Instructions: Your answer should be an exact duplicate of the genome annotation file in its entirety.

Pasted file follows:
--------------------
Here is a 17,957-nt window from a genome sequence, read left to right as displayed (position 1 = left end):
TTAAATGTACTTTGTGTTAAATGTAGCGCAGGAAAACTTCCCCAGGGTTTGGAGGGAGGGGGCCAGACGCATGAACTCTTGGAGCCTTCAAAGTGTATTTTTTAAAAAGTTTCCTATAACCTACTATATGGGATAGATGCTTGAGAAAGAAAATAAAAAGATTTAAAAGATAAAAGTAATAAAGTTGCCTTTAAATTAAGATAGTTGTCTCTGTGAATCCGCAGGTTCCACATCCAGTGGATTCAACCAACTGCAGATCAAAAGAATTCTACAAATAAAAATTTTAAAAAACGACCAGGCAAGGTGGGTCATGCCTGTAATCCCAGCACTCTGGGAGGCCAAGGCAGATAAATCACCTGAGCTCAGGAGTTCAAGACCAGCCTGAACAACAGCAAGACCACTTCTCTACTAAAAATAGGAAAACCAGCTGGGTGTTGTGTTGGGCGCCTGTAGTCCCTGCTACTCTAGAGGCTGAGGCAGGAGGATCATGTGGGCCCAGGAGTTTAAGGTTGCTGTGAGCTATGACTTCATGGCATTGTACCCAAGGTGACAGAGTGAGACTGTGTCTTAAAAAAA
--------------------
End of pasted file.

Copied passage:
Here is a 17,957-nt window from a genome sequence, read left to right as displayed (position 1 = left end):
TTAAATGTACTTTGTGTTAAATGTAGCGCAGGAAAACTTCCCCAGGGTTTGGAGGGAGGGGGCCAGACGCATGAACTCTTGGAGCCTTCAAAGTGTATTTTTTAAAAAGTTTCCTATAACCTACTATATGGGATAGATGCTTGAGAAAGAAAATAAAAAGATTTAAAAGATAAAAGTAATAAAGTTGCCTTTAAATTAAGATAGTTGTCTCTGTGAATCCGCAGGTTCCACATCCAGTGGATTCAACCAACTGCAGATCAAAAGAATTCTACAAATAAAAATTTTAAAAAACGACCAGGCAAGGTGGGTCATGCCTGTAATCCCAGCACTCTGGGAGGCCAAGGCAGATAAATCACCTGAGCTCAGGAGTTCAAGACCAGCCTGAACAACAGCAAGACCACTTCTCTACTAAAAATAGGAAAACCAGCTGGGTGTTGTGTTGGGCGCCTGTAGTCCCTGCTACTCTAGAGGCTGAGGCAGGAGGATCATGTGGGCCCAGGAGTTTAAGGTTGCTGTGAGCTATGACTTCATGGCATTGTACCCAAGGTGACAGAGTGAGACTGTGTCTTAAAAAAA